The Ghana Education Trust Fund (GETFund) was created in 2000 to support the delivery of quality education to Ghanaians from the basic to the tertiary level.
And it does so through funding policies aimed at ensuring equitable distribution of essential resources for all the levels of education.
Specifically, monies from the Fund are used to provide and maintain academic facilities and infrastructure; give scholarships to gifted but needy students in both second-cycle and accredited tertiary institutions; and to provide student loans.
Besides, the GETFund, through the National Council for Tertiary Education, provides money for training brilliant students to become faculty members and for research and other academic programmes relevant to national development.
Also, it supports other activities that promote education as approved by the sector minister.
The Ghanaian Times congratulates the GETFund on prosecuting its objectives in earnest since its birth and today we specially commend the government for completing projects under the Fund.
Our lead story states the GETFund has, since 2017, completed 2,259 projects across the country.
What enthuses us is that these projects include 1,314 legacy projects, which are the ones inherited from previous administrations, meaning that only 945 of them were initiated by the current administration.
Our joy stems from the fact that we have witnessed instances in the country where political administrations abandon projects of their predecessors and damn the consequence.
We have also seen facilities provided by predecessor administrations left to rot when some maintenance can save them.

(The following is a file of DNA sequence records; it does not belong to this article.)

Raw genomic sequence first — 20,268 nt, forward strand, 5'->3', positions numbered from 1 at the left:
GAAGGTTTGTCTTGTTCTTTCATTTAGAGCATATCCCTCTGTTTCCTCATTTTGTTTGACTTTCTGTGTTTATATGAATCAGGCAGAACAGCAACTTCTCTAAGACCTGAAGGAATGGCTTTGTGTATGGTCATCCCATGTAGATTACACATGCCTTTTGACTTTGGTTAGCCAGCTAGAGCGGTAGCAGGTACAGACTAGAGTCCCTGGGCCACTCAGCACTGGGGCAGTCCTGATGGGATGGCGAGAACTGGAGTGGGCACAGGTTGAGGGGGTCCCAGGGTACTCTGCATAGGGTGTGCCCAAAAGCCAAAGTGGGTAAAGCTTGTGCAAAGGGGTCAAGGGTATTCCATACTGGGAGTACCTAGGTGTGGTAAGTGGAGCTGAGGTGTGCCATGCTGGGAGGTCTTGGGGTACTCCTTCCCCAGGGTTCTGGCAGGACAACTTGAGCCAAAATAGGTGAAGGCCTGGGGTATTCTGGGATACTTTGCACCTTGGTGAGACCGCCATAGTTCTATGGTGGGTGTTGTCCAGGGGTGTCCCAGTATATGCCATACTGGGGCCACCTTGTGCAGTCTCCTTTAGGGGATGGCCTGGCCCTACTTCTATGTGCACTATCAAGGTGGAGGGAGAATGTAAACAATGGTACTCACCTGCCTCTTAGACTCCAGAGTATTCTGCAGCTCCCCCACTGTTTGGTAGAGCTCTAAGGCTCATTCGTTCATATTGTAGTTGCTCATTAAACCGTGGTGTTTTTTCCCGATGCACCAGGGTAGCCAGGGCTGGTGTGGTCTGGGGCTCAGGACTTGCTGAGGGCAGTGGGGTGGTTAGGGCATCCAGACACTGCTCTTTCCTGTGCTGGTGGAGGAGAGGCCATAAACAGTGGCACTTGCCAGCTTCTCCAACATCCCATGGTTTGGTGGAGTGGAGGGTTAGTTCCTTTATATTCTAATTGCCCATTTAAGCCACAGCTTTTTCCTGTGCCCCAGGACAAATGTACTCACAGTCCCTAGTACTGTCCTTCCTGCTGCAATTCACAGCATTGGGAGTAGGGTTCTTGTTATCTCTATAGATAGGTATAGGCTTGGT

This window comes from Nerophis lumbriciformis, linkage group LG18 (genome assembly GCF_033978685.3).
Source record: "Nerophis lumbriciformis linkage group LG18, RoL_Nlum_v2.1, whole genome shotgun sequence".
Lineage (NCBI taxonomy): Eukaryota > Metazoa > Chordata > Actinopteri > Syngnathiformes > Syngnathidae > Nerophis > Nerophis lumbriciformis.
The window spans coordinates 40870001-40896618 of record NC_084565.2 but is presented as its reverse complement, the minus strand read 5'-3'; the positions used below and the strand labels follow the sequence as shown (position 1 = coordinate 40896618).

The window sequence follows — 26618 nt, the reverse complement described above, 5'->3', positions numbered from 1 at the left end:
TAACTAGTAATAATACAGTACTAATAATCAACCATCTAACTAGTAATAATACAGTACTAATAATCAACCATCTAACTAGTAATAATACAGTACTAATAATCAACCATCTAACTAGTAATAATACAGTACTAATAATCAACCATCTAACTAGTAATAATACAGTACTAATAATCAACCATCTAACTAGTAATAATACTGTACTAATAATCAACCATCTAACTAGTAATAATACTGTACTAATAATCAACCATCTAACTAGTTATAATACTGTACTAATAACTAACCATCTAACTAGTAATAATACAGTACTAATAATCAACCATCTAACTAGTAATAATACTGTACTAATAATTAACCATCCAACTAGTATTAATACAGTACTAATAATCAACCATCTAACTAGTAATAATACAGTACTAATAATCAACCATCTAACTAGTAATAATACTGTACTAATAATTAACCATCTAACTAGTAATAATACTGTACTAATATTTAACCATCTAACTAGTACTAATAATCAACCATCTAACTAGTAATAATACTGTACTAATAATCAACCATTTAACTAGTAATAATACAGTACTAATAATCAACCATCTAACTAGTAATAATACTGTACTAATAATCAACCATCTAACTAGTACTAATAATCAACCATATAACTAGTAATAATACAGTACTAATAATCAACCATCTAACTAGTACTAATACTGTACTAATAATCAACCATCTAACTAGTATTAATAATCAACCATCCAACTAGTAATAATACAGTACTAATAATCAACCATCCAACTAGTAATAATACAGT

Such careless abandonment cuts across all the sectors of the country’s economy.
The current case therefore means that the political leaders have realised the damage done in the past and so are changing the status quo.
If that is the case, then the GETFund example must be replicated in the other sectors of the economy.
That is to say that all projects initiated by all the previous political administrations such as affordable housing must be completed.
Besides, projects that need maintenance must be given urgent attention to save them.
Yesterday, Dr Kwame Nkrumah’s motorway was in the news as deteriorating and this is a blot that must be erased by fixing that national monument.
For the government to initiate 945 educational projects also means that there is the need to constantly initiate projects relevant to national development in all the sectors.
Today, one problem that must be tackled in the interest of national development is postharvest losses in the food sector.
Postharvest losses reduce the incomes of the people in the food chain, especially the farmers.
In addition, they contribute to food scarcity, high prices of food and hunger.
Therefore, it is about the time the Ministry of Food and Agriculture, led by the sector minister initiated projects and programmes to solve the problem.
We expect that the ministry would put up silos for the government to buy and store excess food from the farm gate to eradicate the current situation where farmers painfully look on while their produce go to waste because of lack of market or buyers.
Once again we congratulate the GETFund and say it must not be complacent but push on to force other government agencies, as well as ministries and district assemblies, to emulate it all in the bid to move the country forward..